roundup/ crime fiction

November 02, 2008|By Sarah Weinman | Sarah Weinman,Special to The Baltimore Sun

The Private Patient

By P.D. James

Knopf / 354 pages / $25.95

When an author reaches her ninth decade, readers naturally wonder how many more books she'll be able to write. And while P.D. James, 88, doesn't spell out that this is the last Adam Dalgliesh novel, there are subtle clues of twilight descending upon one of the best-admired British detectives of the past half-century. The police commander is ever closer to reaching a definitive arrangement with longtime love Emma Lavenham. He investigates the surprising murder of a woman two days after plastic surgery almost by proxy, handing off most of the grunt work to DI Kate Miskin. And James seems even more disinterested in the procedural aspects of death investigation; any time she writes of plot matters, the writing loses any trace of spark. But The Private Patient picks up near the end with an emotionally devastating subplot. If only the murder resolution struck a similar note.

The Victoria Vanishes

By Christopher Fowler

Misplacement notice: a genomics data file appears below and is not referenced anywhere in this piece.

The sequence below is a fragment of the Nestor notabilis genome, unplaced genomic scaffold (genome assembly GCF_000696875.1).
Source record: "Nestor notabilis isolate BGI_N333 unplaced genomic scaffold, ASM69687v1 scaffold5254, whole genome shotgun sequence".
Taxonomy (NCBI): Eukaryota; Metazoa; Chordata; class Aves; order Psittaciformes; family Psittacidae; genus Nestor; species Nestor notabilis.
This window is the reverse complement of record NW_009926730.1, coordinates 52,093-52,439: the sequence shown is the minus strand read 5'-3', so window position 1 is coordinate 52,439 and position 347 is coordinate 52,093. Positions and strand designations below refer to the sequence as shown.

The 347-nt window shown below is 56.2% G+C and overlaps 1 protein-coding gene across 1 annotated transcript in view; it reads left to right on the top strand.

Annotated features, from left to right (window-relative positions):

Bantam / 340 pages / $24

Speaking of advance age, consider the octogenarian investigative duo of Arthur Bryant and John May, returning for a sixth and somber go-round. The Peculiar Crimes Unit is ever closer to being shut down. Bryant's legendary mental legerdemain is starting to slip. So when middle-aged women start dying in mysterious circumstances around London's oldest and finest pubs, the duo are once more on the case, ever pressing because Bryant's memory gaps prove to be a key turning point. It's tremendous fun to watch Bryant and May work their magic, but The Victoria Vanishes strikes a strong note of poignancy about ageism. Though Fowler seems to signal the series' end, I can't help but hope there's more life yet for the old boys.

The Unpossessed City

By Jon Fasman

Penguin Press / 339 pages / $25.95

Four years after The Geographer's Library, Fasman's striking sophomore effort takes the current temperature of latter-day Moscow and finds it about to boil over in intrigue and guessing games. The imploding life of Jim Vilatzer, a 30-something in deep debt to a couple of Serbian gamblers, gets a reprieve when a friend hooks him up with a job interviewing those who survived the horrors of the Gulag. Jim goes to Moscow and surprises himself by loving the city's idiosyncrasies. But a chance romantic encounter with a woman embroils Jim in a power struggle between competing intelligence agencies, transforming fatalism into potentially fatal activity. Fasman scores points for evoking the Moscow of now - a city of contradictions that never fails to surprise.

Sarah Weinman reviews crime fiction every month for The Baltimore Sun. Visit her at

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